Smallpox vaccine virus helps scientist understand immunity

Smallpox vaccine virus helps scientist understand immunity
From left, UNL virologist Matthew Wiebe, assistant professor in UNL's School of Veterinary Medicine and Biomedical Science, lab tech Prasanth Thunuguntla, graduate student Annabel Olson and postdoctoral researcher Augusta Jamin. Credit: Chandler/University Communications

A virus that helped wipe out smallpox in the last century is now helping a University of Nebraska-Lincoln virologist better understand human immunity. This research may lead to better treatment of some viral diseases, including HIV and herpes.

Matthew Wiebe recently received more than $1.8 million from the National Institutes of Health's Institute of Allergies and Infectious Diseases to investigate how vaccinia, a poxvirus used in the smallpox vaccine, evades our bodies' defenses.

"We try to learn from viruses to learn about ourselves," said Wiebe, a faculty member in UNL's Nebraska Virology Center and the School of Veterinary Medicine and Biomedical Sciences. "Viruses have been studying us far longer than we have and, in some cases, have evolved tools that can inactivate our key defenses."

Previously, Wiebe found that vaccinia focuses its attack on a ubiquitous human protein called BAF. The protein, found in the cells of all multicellular organisms, seems to play a significant role in immunity by binding to viral DNA and preventing it from replicating. But how it functions is not well understood.

Wiebe is studying how the BAF protein defends against viral DNA attacks.

"These defenses are actually some of the very first sensors of infection," he said. "They are constantly there and ready to intercept the infection at the very earliest stages. If they're not present, or if they don't detect the viruses, then the larger immune response never occurs."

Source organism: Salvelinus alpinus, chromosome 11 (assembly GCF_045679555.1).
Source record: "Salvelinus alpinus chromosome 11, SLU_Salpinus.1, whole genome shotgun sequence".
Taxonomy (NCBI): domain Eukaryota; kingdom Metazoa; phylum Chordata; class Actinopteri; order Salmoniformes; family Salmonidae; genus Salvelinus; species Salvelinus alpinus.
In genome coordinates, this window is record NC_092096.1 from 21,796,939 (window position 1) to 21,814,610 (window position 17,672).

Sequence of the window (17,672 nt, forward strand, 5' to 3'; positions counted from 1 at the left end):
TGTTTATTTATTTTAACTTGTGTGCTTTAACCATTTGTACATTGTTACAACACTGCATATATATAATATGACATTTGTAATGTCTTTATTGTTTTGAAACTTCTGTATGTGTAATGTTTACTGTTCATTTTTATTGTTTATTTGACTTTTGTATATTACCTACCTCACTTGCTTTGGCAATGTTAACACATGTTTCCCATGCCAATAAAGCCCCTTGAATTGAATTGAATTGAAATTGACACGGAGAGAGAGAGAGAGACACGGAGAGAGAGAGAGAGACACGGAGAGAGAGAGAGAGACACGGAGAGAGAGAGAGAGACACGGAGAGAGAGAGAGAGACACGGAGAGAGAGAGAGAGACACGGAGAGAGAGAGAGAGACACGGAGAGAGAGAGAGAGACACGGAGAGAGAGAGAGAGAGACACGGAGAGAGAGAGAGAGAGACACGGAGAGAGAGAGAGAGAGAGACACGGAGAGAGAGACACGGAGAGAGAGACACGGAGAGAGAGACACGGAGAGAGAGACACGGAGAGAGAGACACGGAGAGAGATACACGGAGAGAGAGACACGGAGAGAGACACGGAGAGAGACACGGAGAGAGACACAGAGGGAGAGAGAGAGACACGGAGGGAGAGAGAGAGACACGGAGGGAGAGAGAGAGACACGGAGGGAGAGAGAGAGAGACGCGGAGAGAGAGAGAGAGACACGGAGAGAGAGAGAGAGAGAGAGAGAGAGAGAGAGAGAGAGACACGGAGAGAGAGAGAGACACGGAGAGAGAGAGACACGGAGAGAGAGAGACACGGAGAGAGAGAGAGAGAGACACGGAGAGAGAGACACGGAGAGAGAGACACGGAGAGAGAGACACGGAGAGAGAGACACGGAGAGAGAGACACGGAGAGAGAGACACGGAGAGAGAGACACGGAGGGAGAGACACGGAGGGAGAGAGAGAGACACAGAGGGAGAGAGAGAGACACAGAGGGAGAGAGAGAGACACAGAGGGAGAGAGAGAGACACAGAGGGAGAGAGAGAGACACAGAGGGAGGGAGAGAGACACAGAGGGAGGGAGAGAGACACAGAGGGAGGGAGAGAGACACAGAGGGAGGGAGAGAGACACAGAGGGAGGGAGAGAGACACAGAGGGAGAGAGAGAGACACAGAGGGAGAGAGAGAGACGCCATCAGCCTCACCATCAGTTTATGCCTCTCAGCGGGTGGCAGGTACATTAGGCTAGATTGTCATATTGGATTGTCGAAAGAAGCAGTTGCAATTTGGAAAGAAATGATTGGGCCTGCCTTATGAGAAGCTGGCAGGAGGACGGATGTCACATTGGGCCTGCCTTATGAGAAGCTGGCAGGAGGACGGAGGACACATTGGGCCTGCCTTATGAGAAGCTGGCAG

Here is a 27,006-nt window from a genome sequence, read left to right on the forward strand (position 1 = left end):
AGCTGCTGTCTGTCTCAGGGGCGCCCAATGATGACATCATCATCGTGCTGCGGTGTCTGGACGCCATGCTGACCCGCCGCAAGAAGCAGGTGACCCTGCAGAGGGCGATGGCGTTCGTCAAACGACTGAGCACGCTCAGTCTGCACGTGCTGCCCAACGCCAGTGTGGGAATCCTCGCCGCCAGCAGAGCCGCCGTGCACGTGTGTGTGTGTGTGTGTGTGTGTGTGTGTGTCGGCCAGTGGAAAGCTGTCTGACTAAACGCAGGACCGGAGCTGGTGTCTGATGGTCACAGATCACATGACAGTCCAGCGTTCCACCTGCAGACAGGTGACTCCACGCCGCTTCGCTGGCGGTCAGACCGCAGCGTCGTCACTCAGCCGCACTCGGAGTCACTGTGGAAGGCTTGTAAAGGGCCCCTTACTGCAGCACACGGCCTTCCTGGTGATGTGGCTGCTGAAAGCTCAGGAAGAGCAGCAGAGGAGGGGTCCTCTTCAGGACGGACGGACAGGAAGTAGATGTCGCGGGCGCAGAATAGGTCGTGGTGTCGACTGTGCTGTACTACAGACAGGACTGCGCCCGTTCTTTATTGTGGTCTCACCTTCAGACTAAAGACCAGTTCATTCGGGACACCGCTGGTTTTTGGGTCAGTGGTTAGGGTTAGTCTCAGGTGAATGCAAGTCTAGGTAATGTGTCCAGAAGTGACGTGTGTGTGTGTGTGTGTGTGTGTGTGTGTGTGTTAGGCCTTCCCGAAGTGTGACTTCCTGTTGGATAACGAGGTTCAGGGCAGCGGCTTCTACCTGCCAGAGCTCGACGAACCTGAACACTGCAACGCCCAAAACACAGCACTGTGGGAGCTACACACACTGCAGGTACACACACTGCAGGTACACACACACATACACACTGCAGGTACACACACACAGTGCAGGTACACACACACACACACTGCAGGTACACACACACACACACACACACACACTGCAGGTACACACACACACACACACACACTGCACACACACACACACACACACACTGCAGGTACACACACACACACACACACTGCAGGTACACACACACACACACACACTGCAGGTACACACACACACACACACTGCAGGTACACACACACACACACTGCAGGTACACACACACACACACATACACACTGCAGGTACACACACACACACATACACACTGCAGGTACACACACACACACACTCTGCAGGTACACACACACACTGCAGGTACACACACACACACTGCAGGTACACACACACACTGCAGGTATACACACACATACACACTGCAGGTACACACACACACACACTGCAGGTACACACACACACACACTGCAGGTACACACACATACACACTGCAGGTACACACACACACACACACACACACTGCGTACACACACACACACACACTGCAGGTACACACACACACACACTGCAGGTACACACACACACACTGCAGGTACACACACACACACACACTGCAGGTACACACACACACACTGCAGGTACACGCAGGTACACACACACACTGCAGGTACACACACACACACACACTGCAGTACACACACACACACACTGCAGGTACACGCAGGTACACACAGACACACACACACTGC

Smallpox vaccine virus helps scientist understand immunity
Virologist Matthew Wiebe, assistant professor in UNL's School of Veterinary Medicine and Biomedical Sciences, is studying how cells defend against viral attack and how viruses evade these immune responses. Credit: Craig Chandler/University Communications

As a front line of defense, BAF must be available to attack viral DNA, while leaving the body's own DNA alone. It's a balancing act that's not yet understand, though scientists believe BAF has an "on-off" switch that human cells can control.

The vaccinia virus has figured out how to turn off BAF. Understanding that process is providing clues about how this key defensive protein works against viral DNA. That could lead to better treatments for viruses that attack by injecting viral DNA into cells, such as HIV.

Wiebe also is collaborating with UNL virologist Clinton Jones, who studies . BAF appears to inhibit herpes as well, but once an infection occurs, herpes viral DNA is able to persist in human nerve cells. The researchers are investigating how the virus evades BAF: Is the unable to detect DNA in this latent state or does the have other methods of avoiding BAF defenses?

Wiebe's research is part of a scientific effort to understand how human immunity defends against foreign DNA, while protecting the body's DNA.

"We need to understand how our immune systems make the decision to specifically target this type of DNA as opposed to our own before we could possibly have a chance of designing targeted therapeutics," Wiebe said.


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